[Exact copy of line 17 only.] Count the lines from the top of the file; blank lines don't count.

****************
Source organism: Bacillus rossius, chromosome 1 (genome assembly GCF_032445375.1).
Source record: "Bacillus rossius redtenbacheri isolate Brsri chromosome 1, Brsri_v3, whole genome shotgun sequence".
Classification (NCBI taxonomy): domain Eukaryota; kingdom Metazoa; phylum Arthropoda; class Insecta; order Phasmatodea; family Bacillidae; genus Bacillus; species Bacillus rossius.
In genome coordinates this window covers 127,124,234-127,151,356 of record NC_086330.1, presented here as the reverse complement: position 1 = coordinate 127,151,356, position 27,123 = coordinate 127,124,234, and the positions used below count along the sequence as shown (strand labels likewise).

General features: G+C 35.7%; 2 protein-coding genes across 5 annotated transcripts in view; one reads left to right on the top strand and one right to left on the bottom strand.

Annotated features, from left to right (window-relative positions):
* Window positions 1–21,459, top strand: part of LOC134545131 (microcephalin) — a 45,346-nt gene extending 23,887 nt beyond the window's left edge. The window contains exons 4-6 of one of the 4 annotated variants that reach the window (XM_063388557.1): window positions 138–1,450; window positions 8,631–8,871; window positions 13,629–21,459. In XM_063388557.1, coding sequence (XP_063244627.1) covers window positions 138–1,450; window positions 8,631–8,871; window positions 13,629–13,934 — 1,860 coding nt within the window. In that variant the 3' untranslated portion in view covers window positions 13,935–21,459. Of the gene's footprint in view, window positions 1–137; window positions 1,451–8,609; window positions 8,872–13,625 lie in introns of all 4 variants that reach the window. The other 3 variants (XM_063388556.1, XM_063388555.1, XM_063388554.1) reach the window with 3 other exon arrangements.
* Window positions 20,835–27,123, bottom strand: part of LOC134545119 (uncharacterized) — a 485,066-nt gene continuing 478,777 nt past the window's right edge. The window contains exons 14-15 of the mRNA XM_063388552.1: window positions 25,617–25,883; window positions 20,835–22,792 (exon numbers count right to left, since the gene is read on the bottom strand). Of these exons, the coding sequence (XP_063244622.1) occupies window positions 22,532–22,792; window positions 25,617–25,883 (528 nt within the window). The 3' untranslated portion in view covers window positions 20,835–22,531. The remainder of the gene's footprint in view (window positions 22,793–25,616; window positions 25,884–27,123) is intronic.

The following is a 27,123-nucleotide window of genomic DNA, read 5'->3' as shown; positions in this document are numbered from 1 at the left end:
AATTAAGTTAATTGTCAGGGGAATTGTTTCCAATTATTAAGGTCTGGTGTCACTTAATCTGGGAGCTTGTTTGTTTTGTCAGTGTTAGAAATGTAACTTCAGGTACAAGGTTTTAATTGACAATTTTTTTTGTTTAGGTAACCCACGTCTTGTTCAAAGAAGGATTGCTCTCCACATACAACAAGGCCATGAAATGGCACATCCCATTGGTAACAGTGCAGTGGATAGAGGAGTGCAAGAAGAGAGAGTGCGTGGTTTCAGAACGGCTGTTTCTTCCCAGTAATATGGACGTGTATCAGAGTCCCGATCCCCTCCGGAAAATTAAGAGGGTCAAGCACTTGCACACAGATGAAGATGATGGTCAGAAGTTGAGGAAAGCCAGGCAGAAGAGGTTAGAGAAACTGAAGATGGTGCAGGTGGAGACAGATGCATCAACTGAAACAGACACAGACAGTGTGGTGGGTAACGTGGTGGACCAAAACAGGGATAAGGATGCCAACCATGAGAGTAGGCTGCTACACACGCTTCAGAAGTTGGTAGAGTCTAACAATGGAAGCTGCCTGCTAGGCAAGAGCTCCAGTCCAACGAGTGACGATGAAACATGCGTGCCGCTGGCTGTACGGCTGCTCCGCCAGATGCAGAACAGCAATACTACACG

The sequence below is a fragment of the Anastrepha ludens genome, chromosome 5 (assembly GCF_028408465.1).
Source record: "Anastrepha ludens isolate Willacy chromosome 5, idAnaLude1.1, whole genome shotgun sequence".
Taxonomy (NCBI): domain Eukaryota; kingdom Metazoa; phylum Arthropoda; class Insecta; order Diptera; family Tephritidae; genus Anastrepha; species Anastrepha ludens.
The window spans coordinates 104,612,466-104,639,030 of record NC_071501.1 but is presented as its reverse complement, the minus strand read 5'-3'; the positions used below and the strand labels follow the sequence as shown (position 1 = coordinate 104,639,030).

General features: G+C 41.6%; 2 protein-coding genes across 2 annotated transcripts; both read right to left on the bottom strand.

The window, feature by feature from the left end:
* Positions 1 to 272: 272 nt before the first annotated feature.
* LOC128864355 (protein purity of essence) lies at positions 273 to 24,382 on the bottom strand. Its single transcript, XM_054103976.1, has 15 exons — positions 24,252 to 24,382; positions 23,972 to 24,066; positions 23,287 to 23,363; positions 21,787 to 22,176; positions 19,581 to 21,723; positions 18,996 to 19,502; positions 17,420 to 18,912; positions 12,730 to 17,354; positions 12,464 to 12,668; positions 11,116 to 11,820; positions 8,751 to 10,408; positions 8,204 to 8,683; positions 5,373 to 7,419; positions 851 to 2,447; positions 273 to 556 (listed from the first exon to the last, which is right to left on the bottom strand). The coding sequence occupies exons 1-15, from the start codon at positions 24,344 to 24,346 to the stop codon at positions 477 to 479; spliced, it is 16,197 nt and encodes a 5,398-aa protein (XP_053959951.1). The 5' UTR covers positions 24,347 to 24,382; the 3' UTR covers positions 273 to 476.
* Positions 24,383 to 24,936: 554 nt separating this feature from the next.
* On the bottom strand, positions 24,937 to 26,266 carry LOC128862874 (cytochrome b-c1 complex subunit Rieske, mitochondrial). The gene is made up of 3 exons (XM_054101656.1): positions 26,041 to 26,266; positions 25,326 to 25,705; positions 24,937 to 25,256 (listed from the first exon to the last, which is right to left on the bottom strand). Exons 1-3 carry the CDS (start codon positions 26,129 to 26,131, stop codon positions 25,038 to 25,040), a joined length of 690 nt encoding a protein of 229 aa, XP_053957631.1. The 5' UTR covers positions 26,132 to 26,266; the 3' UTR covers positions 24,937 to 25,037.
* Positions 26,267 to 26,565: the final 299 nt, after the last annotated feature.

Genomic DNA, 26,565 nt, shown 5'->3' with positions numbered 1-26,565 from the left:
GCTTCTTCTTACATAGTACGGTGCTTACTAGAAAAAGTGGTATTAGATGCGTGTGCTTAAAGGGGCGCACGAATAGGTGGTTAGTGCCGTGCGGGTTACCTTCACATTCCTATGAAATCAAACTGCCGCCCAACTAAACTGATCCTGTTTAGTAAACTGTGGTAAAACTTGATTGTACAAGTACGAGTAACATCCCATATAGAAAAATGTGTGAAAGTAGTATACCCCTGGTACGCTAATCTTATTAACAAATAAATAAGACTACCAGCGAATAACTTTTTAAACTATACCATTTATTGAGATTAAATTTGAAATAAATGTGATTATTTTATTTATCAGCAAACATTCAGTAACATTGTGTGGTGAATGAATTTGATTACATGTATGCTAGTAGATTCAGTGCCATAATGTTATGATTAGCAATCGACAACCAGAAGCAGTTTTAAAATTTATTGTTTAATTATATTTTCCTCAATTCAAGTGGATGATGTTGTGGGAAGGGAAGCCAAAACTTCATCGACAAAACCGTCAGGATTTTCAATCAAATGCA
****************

* Positions 1 to 272: 272 nt before the first annotated feature.